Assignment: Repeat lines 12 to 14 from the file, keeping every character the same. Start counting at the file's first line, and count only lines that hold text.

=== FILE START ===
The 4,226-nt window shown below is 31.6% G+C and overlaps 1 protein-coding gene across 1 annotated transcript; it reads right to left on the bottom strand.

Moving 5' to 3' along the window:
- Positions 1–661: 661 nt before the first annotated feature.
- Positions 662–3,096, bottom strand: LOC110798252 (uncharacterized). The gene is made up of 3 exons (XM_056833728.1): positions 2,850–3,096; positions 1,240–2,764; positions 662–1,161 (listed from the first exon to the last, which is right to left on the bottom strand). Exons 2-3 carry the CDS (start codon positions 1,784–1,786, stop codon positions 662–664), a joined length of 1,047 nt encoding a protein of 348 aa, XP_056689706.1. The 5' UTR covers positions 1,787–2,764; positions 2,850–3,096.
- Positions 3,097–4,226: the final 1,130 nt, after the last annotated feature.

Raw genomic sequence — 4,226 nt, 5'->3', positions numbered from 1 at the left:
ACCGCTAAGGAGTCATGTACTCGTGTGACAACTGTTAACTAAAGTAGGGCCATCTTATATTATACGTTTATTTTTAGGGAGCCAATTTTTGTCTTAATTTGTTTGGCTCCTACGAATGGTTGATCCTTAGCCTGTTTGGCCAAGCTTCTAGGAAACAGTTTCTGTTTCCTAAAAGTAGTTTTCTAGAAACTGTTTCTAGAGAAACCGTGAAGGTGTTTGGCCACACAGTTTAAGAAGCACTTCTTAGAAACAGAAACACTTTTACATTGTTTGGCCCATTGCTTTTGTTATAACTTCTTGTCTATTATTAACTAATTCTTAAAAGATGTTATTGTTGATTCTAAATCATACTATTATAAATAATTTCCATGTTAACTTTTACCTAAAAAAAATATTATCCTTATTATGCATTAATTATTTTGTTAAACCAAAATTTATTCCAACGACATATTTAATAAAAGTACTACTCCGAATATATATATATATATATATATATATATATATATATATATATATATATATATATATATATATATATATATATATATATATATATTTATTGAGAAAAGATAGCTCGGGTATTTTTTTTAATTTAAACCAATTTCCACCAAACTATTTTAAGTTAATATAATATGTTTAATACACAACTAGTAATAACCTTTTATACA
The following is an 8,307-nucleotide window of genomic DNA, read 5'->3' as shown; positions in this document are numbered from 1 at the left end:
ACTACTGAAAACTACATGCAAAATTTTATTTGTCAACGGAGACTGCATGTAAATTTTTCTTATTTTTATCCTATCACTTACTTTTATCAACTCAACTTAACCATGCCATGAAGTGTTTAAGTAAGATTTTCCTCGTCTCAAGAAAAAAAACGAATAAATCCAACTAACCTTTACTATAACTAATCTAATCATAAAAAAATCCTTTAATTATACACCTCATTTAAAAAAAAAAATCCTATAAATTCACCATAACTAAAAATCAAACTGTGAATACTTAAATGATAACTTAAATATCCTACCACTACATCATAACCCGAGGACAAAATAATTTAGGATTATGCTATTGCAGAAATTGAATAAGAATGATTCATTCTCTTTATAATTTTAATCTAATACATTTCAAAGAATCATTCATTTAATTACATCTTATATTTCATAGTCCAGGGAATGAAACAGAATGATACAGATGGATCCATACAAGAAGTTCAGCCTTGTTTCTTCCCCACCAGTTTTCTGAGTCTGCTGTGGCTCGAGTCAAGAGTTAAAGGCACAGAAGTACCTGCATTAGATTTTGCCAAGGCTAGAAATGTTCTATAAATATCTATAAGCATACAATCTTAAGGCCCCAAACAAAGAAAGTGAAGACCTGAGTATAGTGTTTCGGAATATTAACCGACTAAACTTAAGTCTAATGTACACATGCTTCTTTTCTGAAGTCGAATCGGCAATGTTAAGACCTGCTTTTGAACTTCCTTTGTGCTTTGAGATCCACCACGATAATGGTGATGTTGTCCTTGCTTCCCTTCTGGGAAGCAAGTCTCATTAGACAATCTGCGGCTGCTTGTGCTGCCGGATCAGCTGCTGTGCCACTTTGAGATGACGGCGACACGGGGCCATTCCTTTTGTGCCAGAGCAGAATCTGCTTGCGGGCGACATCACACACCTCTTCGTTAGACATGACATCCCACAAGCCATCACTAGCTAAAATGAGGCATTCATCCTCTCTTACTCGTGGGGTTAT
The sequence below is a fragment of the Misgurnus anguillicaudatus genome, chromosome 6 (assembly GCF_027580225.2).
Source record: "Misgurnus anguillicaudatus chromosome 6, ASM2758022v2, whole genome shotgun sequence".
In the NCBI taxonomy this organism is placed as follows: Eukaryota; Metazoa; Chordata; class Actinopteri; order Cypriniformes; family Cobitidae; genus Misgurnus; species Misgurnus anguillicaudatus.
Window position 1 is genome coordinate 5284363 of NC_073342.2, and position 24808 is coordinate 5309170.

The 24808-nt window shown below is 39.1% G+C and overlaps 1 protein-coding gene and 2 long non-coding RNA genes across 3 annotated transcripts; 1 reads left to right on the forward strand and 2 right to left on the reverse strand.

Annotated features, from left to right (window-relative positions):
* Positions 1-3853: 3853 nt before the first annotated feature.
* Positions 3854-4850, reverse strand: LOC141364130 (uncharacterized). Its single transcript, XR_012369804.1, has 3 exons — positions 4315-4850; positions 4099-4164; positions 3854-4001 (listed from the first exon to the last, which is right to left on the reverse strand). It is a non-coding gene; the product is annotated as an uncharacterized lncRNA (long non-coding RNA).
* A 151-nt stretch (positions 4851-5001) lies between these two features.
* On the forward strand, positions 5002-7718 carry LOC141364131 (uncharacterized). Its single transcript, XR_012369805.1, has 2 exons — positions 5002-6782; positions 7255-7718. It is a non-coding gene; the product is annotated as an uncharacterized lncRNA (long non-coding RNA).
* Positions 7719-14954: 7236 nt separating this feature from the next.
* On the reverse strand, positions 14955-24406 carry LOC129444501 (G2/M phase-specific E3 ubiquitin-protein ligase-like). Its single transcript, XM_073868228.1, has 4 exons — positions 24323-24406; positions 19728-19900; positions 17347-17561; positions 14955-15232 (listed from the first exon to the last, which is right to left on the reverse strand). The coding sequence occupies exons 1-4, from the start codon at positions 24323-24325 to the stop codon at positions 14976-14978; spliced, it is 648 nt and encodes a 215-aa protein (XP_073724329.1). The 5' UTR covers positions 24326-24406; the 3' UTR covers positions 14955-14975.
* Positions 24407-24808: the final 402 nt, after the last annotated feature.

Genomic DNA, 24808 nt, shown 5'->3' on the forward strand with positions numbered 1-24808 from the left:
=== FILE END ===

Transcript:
In the NCBI taxonomy this organism is placed as follows: Eukaryota; Metazoa; Chordata; class Actinopteri; order Cypriniformes; family Cobitidae; genus Misgurnus; species Misgurnus anguillicaudatus.
Window position 1 is genome coordinate 5284363 of NC_073342.2, and position 24808 is coordinate 5309170.

The 24808-nt window shown below is 39.1% G+C and overlaps 1 protein-coding gene and 2 long non-coding RNA genes across 3 annotated transcripts; 1 reads left to right on the forward strand and 2 right to left on the reverse strand.